Murray Pura’s Christmas novel An Amish Family Christmas (Harvest House) is a story of reconciliation, faith and family. Murray answered our questions about his inspiration and why he wrote this story.
WHY DID YOU CHOOSE TO WRITE A CHRISTMAS NOVEL?
The year before, Christmas 2012, Harvest House had asked Jerry Eicher to pen a story for them. This year they decided to ask me. And they asked me over a year in advance too. I have written a number of Christmas stories in the past so I was very happy to say yes.
Can you describe your writing process for us? I write every weekday, for the most part, trying to produce about 2000 good words each day. I balance that with exercise and outdoor activities and reading and a life of worship. I don’t experience writer’s block because I don’t seek inspiration in order to write. I simply sit down and start. It doesn’t take long before I’m in what I call “The Zone” and the words are coming thick and fast. After a number of hours you begin to tire. That’s when you need to quit because, as Hemingway says, “the quality goes.” I discipline myself like this and am able to produce 8000 to 10,000 words per week.
THIS NOVEL AN AMISH FAMILY CHRISTMAS IS REALLY A STORY ABOUT RECONCILIATION. WHAT IS IT ABOUT THIS THEME THAT COMPELLED YOU TO WRITE ABOUT IT?
What fascinates me about the Mennonites and Amish and Hutterites is their stand against war and violence. So many of my books that have an Amish element have a military versus pacifist theme in them.
In the case of An Amish Family Christmas, the story centers around a young Amish man who felt God wanted him to serve as a medic and save lives. For the Amish, Hutterites, and many Mennonite groups, serving as a medic amounts to the same thing as being a soldier with a gun – you’re supporting the war effort. So the young Amish medic is banned or shunned when he returns home from Afghanistan, something he knew would happen, yet he is hopeful the bishop will see that what he has done has been done in the spirit of Jesus. The novel is about them trying to find common ground as they wrestle the issues through in prayer and in the study of Scripture.
WHAT INSPIRES YOUR STORIES?
I sum that up in these words: Dare to be an artist and dare to be honest about the world that is around you and within you. Dare to go as far as the stars – and even farther. Dare to go as deep as your own heart and the deeper heart of God.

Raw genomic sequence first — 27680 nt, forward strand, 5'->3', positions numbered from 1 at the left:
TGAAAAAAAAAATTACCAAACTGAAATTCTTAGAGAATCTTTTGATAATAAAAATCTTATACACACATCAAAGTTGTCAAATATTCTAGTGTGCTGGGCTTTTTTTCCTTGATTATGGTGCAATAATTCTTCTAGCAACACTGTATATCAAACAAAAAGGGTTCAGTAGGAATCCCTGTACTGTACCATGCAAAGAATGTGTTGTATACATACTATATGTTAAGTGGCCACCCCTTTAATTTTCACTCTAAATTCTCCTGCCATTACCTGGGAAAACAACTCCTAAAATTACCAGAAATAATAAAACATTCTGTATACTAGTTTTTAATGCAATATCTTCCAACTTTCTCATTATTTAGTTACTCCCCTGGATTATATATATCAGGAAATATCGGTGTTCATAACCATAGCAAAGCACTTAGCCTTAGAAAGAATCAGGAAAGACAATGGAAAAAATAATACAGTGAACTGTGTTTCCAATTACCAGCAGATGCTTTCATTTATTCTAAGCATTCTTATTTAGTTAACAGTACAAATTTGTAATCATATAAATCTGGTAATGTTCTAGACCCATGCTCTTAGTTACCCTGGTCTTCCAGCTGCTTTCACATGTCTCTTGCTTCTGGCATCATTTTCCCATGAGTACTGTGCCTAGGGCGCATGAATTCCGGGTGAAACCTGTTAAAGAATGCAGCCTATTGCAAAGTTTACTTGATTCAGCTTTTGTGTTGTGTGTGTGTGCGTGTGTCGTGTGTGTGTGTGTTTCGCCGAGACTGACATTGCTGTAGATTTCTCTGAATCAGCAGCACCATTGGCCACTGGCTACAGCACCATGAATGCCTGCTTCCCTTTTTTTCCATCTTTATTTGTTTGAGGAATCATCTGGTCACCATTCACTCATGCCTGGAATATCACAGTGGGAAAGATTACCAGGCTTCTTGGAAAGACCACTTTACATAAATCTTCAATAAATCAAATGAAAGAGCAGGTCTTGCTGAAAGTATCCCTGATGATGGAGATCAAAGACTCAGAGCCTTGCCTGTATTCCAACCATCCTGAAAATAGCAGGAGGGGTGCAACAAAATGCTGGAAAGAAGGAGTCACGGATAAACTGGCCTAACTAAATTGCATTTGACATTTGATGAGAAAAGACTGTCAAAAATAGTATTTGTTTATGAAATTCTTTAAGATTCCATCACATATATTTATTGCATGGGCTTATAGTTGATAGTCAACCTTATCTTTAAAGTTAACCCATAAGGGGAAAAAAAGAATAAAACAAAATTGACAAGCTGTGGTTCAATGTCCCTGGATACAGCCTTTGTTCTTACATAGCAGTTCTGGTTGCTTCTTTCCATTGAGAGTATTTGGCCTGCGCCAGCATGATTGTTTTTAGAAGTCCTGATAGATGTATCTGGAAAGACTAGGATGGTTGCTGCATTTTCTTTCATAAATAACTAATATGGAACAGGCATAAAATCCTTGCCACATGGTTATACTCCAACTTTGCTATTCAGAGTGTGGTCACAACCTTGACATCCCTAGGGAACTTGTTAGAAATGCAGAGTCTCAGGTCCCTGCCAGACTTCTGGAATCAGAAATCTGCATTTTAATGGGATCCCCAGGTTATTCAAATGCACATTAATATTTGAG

I don’t want to write formula fiction or superficial fiction. Christians are part of an amazing literary legacy that begins with the Bible and Genesis and carries on through history at the pens of people like John Donne and Leo Tolstoy and C.S. Lewis, to name only a few. That’s the legacy I want to be part of, a legacy that values originality and depth and quality of writing, writing that makes the heart of Christ glad and that stirs the souls of men and women, bringing them closer to real life and a real God.
AND WHAT INSPIRED THIS STORY PARTICULARLY?
I had had this debate, an amicable debate, with two Hutterites on the Amish Wisdom show, when Suzanne Woods Fischer was hosting. I asked the Hutterite woman what she would do if her son said he felt led to go to Afghanistan as a medic or male nurse and save lives. She was adamant that he must not go.
“Even if he saved hundreds of lives?” I asked. “Even if he never carried a gun?”
No, that was still helping a war be a war, as she saw it. I didn’t quite agree and so the story, which was already percolating in my head and spilling out onto the page, began to take on firmer shape. It may be only a Christmas story but it is actually a very deep story that comes right out of my heart and my faith in Christ.
WHY DO YOU ENJOY WRITING AMISH NOVELS?
The Amish came from persecution; they have endured persecution over here too (particularly during World War I). They desire only to be at peace with their neighbor and to live their faith freely in a free nation. Much of what they embrace is at odds with the world around them yet they have not only survived but they are growing year by year. Their detractors like to consider them a fossil but they are a living and breathing people with a heartfelt faith in Christ. I like to explore the unique Christian reality that is their daily existence. They have something to share with all of us and we also have
something to share.